What Are the Benefits of Experiential Learning?

headshot of max steinert

When you think of a computer science student at Princeton, you may assume they were born coding out of the womb. But for Curious Cardinals mentor Max Steinert, and many students, that's not the case at all!

Max only realized his passion for computer science after he took an introductory course at Princeton at the start of his freshman year. But in addition to showcasing the Curious Cardinals ethos–that someone is never too old to find their passion–as a mentor, Max also is encouraging that someone can never be too young to find their passion either! Alongside math tutoring (Max himself has explored linear algebra, calculus based statistics and abstract algebra in his studies!), Max has been working with a 4th grade computer science student on their own passion project, “working to build a website, which has been really fun.”

Max is consistently impressed with what this 4th grade student has been able to accomplish, saying “He's learning at an incredible pace. It's been awesome to see how I can pass that new knowledge that I've just learned [in Princeton’s computer science courses] down to a kid who's much younger than me…He loves learning Python together. We're building a website, which is sort of more on the creative side of things, about different gardening techniques, cause he's had this interest in helping people garden and also he wants to sort of spread these skills for sustainability reasons as well. It's been very fun to work with him, even just to keep exploring that passion for myself as well.”

As a mentor, Max exemplifies the experiential learning approach that is key to Curious Cardinals pedagogy, drawing on what he knows kept him engaged as a young student with his mentees: “Something that I remember I appreciated when I was in elementary, middle school as a student was keeping things really hands-on and activity-based and exercise-based. So instead of droning on for 30 minutes and just talking his ear off about all of this Python stuff, the really cool thing about computer science is it's very project-based and it's very practical, so I can show him two slides and then we can spend 15 minutes just giving him the chance to try it out and see what works and make mistakes and learn from them. And that's how I think, especially at that age, you learn the quickest and I've noticed that that's how I've been so successful helping him learn pretty challenging material.”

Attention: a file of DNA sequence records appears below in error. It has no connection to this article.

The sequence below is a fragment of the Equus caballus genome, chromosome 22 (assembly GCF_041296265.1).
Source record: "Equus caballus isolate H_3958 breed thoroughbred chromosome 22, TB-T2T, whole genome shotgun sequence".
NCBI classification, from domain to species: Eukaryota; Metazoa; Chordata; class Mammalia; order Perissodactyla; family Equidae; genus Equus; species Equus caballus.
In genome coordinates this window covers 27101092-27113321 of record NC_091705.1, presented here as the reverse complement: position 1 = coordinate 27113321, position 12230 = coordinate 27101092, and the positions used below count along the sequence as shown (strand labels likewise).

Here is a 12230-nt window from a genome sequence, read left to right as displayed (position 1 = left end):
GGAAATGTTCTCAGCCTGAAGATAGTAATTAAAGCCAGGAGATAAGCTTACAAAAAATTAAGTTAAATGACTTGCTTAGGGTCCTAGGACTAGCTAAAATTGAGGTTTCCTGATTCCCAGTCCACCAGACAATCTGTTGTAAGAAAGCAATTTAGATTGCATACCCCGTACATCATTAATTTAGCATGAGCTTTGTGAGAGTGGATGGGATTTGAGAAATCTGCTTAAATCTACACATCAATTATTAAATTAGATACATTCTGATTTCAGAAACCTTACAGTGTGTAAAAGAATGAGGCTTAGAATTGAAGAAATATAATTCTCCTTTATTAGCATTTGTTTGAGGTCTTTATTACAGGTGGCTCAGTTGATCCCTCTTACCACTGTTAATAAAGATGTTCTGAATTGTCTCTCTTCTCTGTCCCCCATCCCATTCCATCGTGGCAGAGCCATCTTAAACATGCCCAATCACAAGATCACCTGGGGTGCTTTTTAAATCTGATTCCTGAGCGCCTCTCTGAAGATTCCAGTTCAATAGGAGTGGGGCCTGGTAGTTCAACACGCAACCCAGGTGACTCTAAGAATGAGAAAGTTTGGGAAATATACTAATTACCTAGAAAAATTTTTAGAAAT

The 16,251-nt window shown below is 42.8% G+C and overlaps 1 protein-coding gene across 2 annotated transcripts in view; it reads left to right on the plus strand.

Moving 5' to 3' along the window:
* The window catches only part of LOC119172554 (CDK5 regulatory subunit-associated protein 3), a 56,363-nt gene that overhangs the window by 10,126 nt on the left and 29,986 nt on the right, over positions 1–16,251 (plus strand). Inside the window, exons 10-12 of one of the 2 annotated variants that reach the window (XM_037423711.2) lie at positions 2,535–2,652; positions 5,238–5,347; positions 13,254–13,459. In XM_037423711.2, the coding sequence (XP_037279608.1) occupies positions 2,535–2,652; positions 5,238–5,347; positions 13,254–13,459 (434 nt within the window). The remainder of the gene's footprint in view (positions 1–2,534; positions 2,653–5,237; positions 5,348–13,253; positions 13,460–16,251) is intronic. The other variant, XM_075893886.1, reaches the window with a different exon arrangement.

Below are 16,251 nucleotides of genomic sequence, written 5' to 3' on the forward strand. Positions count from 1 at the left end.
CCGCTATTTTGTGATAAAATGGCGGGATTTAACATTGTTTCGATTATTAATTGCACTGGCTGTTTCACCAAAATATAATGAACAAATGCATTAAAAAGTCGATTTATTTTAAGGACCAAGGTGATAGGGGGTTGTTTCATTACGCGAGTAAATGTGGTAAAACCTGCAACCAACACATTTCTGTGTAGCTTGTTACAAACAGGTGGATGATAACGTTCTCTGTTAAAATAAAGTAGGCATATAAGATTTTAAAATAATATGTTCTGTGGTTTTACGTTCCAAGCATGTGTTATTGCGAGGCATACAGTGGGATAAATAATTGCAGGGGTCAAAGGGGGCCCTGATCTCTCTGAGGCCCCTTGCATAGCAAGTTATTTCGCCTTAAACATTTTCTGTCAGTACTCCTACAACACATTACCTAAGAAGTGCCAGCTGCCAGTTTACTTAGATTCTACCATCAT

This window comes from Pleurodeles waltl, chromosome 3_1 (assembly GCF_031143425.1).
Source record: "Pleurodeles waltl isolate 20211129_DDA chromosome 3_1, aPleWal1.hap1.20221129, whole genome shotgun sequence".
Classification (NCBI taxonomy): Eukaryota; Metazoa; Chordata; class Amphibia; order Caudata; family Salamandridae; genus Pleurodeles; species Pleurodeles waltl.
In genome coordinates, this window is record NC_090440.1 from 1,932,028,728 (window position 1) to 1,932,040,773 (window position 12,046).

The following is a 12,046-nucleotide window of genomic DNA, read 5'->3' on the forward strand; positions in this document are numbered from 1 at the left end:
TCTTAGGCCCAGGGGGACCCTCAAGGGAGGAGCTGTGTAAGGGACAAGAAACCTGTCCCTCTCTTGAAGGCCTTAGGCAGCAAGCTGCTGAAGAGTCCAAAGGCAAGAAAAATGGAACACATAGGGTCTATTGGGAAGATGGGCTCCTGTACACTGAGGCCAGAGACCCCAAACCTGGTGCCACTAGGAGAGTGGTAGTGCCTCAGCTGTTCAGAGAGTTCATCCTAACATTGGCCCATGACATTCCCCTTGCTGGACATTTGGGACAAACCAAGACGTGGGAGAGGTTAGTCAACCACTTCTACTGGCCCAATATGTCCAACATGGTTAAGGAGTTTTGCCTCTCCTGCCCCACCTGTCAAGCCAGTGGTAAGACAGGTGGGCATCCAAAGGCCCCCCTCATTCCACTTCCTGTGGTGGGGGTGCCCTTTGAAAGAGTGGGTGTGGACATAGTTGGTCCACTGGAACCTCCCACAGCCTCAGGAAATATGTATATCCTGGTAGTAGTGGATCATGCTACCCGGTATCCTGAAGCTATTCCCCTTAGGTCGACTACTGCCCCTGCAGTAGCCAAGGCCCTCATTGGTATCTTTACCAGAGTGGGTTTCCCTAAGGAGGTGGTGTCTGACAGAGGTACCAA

Max details how this experiential learning design opens his student up to learning through trial-and-error and asking open-ended questions: “I try to keep it really interactive. We do a lot of hands-on coding activities where he's doing something and I'm sort of looking over his shoulder, and correcting him or just letting him, you know, finish out the assignment with one or two mistakes in it and then asking him, you know, what went wrong? Can we find our mistakes? So definitely those like open-ended questions are something I try and work with as well. 

Max also employs another hallmark of Curious Cardinals teaching: curating lessons to students’ hobbies and extracurriculars to help them stay excited and on track to meet their goals: “I focus a lot on my students' interests versus the specific subject that we're learning about. So for example, I'm working with another student on writing over the summer, just to help get more practice and get prepared for the school year. He's a ninth grader going into 10th grade and he's a big hockey player who’s really interested in sports. So instead of reading books and writing about those, we've focused more on current sporting events that are happening like the Stanley Cup, I had him write about that. So we were just focusing on his interests, but all still relating it back to the academic skill that he's trying to work on.” 

Do you want to take part in interest-based, project-based experiential learning in computer science or another subject from a mentor like Max? Sign up here!

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